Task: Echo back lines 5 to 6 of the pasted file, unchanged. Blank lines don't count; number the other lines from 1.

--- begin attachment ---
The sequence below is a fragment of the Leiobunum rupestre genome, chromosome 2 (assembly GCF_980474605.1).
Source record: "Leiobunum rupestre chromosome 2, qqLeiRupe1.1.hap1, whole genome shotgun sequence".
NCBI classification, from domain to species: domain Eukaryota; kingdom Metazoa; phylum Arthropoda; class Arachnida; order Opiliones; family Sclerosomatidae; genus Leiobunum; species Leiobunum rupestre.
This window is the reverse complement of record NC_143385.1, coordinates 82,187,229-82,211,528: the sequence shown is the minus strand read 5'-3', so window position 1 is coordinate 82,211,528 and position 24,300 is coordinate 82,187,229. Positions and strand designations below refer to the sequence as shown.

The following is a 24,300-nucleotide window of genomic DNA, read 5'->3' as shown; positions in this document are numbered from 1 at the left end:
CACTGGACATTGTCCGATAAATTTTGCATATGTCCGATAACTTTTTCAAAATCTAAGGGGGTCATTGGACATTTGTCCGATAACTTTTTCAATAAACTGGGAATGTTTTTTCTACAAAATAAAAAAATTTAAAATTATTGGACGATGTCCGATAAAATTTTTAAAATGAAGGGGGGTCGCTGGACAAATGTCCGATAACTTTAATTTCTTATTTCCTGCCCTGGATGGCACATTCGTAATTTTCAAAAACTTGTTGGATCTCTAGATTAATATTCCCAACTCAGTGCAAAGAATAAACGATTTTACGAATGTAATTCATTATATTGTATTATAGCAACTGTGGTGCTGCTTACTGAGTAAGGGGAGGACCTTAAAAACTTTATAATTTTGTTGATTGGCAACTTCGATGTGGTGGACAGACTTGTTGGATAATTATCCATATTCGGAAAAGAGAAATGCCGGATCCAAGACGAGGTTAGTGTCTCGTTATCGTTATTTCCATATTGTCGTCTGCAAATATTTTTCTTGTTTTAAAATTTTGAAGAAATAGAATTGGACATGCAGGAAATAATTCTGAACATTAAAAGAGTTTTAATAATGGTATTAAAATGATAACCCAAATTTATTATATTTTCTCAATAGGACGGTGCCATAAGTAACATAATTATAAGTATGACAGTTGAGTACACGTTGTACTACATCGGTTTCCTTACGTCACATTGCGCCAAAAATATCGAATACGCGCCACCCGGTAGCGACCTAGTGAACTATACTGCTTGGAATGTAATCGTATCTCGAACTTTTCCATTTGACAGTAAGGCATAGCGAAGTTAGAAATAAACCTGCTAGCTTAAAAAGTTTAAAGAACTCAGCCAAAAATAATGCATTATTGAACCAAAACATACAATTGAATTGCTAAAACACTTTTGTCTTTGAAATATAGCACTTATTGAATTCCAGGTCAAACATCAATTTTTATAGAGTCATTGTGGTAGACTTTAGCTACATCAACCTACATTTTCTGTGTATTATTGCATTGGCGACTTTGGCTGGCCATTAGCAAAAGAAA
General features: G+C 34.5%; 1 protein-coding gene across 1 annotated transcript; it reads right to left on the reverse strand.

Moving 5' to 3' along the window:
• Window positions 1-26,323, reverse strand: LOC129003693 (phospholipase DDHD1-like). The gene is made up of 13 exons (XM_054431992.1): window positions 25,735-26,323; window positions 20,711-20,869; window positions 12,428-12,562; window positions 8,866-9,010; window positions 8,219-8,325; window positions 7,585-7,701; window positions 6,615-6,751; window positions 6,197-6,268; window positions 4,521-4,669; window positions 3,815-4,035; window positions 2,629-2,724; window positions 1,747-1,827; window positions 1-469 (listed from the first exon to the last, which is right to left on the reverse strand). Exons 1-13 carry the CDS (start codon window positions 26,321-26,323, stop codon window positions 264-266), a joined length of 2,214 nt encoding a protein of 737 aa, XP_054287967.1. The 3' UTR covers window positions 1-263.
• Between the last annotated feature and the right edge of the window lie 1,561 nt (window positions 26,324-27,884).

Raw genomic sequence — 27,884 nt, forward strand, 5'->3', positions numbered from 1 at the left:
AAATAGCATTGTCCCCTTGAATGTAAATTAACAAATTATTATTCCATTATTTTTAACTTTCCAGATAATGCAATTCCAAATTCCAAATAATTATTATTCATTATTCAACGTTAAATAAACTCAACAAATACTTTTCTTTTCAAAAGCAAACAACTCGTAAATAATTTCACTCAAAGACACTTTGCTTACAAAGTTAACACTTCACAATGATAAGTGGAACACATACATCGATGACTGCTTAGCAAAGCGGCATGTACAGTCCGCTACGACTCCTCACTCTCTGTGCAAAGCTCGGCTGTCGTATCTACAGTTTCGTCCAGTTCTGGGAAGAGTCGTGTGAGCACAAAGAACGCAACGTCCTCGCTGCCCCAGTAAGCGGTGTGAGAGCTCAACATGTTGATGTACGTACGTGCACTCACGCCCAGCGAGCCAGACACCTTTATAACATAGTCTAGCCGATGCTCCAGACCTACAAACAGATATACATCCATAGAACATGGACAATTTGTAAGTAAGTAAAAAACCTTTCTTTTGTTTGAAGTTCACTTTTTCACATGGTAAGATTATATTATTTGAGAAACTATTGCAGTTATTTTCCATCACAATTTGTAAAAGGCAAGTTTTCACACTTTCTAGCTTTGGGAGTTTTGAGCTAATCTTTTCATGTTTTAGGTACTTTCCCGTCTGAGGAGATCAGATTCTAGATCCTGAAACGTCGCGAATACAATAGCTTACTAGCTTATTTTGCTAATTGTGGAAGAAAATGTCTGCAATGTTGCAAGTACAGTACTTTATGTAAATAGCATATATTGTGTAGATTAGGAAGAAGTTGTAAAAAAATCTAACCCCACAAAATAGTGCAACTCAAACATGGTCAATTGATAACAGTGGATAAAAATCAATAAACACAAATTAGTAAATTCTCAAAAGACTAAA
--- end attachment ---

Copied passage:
The following is a 24,300-nucleotide window of genomic DNA, read 5'->3' as shown; positions in this document are numbered from 1 at the left end:
CACTGGACATTGTCCGATAAATTTTGCATATGTCCGATAACTTTTTCAAAATCTAAGGGGGTCATTGGACATTTGTCCGATAACTTTTTCAATAAACTGGGAATGTTTTTTCTACAAAATAAAAAAATTTAAAATTATTGGACGATGTCCGATAAAATTTTTAAAATGAAGGGGGGTCGCTGGACAAATGTCCGATAACTTTAATTTCTTATTTCCTGCCCTGGATGGCACATTCGTAATTTTCAAAAACTTGTTGGATCTCTAGATTAATATTCCCAACTCAGTGCAAAGAATAAACGATTTTACGAATGTAATTCATTATATTGTATTATAGCAACTGTGGTGCTGCTTACTGAGTAAGGGGAGGACCTTAAAAACTTTATAATTTTGTTGATTGGCAACTTCGATGTGGTGGACAGACTTGTTGGATAATTATCCATATTCGGAAAAGAGAAATGCCGGATCCAAGACGAGGTTAGTGTCTCGTTATCGTTATTTCCATATTGTCGTCTGCAAATATTTTTCTTGTTTTAAAATTTTGAAGAAATAGAATTGGACATGCAGGAAATAATTCTGAACATTAAAAGAGTTTTAATAATGGTATTAAAATGATAACCCAAATTTATTATATTTTCTCAATAGGACGGTGCCATAAGTAACATAATTATAAGTATGACAGTTGAGTACACGTTGTACTACATCGGTTTCCTTACGTCACATTGCGCCAAAAATATCGAATACGCGCCACCCGGTAGCGACCTAGTGAACTATACTGCTTGGAATGTAATCGTATCTCGAACTTTTCCATTTGACAGTAAGGCATAGCGAAGTTAGAAATAAACCTGCTAGCTTAAAAAGTTTAAAGAACTCAGCCAAAAATAATGCATTATTGAACCAAAACATACAATTGAATTGCTAAAACACTTTTGTCTTTGAAATATAGCACTTATTGAATTCCAGGTCAAACATCAATTTTTATAGAGTCATTGTGGTAGACTTTAGCTACATCAACCTACATTTTCTGTGTATTATTGCATTGGCGACTTTGGCTGGCCATTAGCAAAAGAAA